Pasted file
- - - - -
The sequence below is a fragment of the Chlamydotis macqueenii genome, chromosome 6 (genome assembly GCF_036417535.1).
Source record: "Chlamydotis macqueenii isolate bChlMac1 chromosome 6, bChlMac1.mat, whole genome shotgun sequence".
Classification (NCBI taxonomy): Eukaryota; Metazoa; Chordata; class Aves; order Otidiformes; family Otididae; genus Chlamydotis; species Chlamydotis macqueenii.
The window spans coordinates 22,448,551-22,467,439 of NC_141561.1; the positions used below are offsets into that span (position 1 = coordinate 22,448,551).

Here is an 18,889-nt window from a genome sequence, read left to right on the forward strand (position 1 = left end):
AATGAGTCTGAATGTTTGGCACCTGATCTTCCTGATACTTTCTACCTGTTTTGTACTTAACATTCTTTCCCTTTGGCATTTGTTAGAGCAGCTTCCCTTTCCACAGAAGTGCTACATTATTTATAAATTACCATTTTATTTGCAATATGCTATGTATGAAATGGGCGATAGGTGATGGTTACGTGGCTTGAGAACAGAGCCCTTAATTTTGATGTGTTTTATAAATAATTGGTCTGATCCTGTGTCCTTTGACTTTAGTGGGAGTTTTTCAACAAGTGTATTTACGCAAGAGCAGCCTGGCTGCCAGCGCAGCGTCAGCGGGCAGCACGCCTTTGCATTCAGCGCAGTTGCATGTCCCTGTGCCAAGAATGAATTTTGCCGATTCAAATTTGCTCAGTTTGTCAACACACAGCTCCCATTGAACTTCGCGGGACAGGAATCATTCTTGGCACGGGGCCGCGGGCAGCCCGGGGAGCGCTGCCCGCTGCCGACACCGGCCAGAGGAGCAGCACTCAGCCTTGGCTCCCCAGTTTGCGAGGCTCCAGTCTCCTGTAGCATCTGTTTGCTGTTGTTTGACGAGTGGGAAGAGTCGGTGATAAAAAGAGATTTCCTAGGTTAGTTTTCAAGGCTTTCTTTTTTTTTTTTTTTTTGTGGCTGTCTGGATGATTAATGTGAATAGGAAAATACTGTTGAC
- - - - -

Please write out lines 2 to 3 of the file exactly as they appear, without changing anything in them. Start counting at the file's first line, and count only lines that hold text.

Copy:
Source record: "Chlamydotis macqueenii isolate bChlMac1 chromosome 6, bChlMac1.mat, whole genome shotgun sequence".
Classification (NCBI taxonomy): Eukaryota; Metazoa; Chordata; class Aves; order Otidiformes; family Otididae; genus Chlamydotis; species Chlamydotis macqueenii.